Tunes from Jazz to Meringue were heard in the Stubb’s Amphitheater on Sunday, May 16, as students from 12 different schools in the Austin area participated in the 11th Annual Student/Mentor Concert. Students participating in the Anthropos Arts program showed their skills as they improvised solos alongside their mentors at their end-of-the-year performance.
The Anthropos Arts program organizes instructors from college professors to Grammy-winning performers to work with students on an individual basis. Students are pulled out of band class to their private music lessons and, at times, instructors include information on other subjects so the students can understand the larger context of the music they play.
Students displayed a portion of the music they learned from vast cultures on the Stubb’s stage by playing tunes like “Trane’s Slo Blues” from Jazz musician John Coltrane and “No Aguanto Mas” by Celia Cruz.
Throughout the school year, the students are exposed to local artists and/or award-winning artists from various cultures at music workshops with 1,000 kids in attendance. MultiGrammy-winning band Ozomatli performed at Travis High School for a free concert and the Rebirth Brass Band, a popular New Orleans band, played at Reagan as part of the workshop series, exposing students to different music.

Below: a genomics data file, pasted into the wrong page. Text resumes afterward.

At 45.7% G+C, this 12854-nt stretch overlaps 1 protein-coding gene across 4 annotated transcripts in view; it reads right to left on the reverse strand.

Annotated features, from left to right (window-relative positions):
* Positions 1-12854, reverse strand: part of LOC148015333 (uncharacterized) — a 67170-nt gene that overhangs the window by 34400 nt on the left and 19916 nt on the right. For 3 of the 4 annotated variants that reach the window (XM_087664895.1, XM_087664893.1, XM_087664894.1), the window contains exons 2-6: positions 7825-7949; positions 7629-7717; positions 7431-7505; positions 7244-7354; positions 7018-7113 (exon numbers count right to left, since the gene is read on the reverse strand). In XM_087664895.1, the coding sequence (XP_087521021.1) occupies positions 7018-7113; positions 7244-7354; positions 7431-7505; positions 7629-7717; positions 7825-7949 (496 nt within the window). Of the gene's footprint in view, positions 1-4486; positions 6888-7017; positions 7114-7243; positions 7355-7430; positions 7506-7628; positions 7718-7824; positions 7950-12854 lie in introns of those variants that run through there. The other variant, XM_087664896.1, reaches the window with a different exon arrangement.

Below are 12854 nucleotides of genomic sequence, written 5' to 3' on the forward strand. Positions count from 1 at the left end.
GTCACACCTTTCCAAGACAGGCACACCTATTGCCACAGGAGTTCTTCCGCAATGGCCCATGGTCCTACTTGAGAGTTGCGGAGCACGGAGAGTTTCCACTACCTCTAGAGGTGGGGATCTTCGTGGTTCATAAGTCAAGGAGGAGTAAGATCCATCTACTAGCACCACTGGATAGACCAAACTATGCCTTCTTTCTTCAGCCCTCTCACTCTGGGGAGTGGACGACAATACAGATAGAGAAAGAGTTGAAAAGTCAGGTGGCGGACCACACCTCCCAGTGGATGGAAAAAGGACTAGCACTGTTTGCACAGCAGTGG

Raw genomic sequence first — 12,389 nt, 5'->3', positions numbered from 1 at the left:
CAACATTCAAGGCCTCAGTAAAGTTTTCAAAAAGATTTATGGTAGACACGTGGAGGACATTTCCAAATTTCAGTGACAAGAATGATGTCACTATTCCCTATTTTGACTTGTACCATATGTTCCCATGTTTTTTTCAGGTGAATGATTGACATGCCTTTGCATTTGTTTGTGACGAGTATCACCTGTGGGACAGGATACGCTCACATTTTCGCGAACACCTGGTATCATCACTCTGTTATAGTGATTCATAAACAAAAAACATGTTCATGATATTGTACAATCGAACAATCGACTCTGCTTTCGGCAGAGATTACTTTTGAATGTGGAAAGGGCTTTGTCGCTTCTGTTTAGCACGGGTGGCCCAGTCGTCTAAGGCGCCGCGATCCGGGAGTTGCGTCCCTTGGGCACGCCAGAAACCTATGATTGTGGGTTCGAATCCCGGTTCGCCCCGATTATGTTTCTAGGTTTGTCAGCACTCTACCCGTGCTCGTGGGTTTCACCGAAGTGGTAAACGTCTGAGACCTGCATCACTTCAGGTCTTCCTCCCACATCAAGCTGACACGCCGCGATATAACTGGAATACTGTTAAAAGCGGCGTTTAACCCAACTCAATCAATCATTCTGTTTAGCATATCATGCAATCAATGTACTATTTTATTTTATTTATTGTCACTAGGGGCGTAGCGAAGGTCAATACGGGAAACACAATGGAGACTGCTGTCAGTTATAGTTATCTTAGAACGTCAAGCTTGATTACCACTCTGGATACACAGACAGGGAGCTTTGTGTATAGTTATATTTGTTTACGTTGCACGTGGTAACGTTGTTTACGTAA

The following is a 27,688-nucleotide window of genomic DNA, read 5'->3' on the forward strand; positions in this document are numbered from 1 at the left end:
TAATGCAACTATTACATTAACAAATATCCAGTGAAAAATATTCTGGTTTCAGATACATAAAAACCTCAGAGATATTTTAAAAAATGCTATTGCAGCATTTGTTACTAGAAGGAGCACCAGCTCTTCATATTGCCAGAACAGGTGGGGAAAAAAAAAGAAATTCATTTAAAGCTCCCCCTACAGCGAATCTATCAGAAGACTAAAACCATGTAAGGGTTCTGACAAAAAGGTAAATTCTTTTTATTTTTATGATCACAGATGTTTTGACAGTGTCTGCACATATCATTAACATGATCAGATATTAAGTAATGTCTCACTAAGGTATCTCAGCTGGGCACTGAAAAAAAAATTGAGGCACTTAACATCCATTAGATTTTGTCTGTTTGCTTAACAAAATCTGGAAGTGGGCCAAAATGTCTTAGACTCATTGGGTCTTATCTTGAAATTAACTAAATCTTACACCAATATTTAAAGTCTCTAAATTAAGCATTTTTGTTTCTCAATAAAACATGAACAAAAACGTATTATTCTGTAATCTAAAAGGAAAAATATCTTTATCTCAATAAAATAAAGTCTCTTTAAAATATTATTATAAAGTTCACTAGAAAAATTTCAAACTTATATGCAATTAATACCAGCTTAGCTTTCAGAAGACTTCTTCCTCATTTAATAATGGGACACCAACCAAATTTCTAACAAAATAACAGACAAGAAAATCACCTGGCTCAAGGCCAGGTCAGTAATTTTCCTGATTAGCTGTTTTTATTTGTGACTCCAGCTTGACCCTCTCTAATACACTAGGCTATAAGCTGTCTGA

Working as part of team to bring music to the schools has had a positive outcome. “Students that experience music stay out of trouble and have a higher percentage of going off to college,” said Dylan Jones, Founder and Program Director of Anthropos Arts.
In the last three years, high schools that were reporting a sixty percent graduation rate are reporting a hundred percent graduation rate for students in the program. Anthropos students have improved school attendance and community involvement. “We have seen every student in the Anthropos program progress leaps and bounds in their musicianship and attitude,” said Director of Bands at Martin Middle School Kevin Isaacks. Eighty percent of the students in the program have gone on to college, with some going on to study music.
Participating middle schools in the music program are Webb, Kealing, Martin, Dobie, KIPP, Pearce, and Manor, in addition to Reagan, Lanier, LBJ, Eastside Memorial, and KIPP Collegiate high schools. The mission of Anthropos is “to promote equal opportunity in music education.” By exploring their musical talents, students have increased self discipline, pursue goals, and developed ambition with an increase in self esteem.Article by Monica Pena Photos by Carol He and Lanie Anderson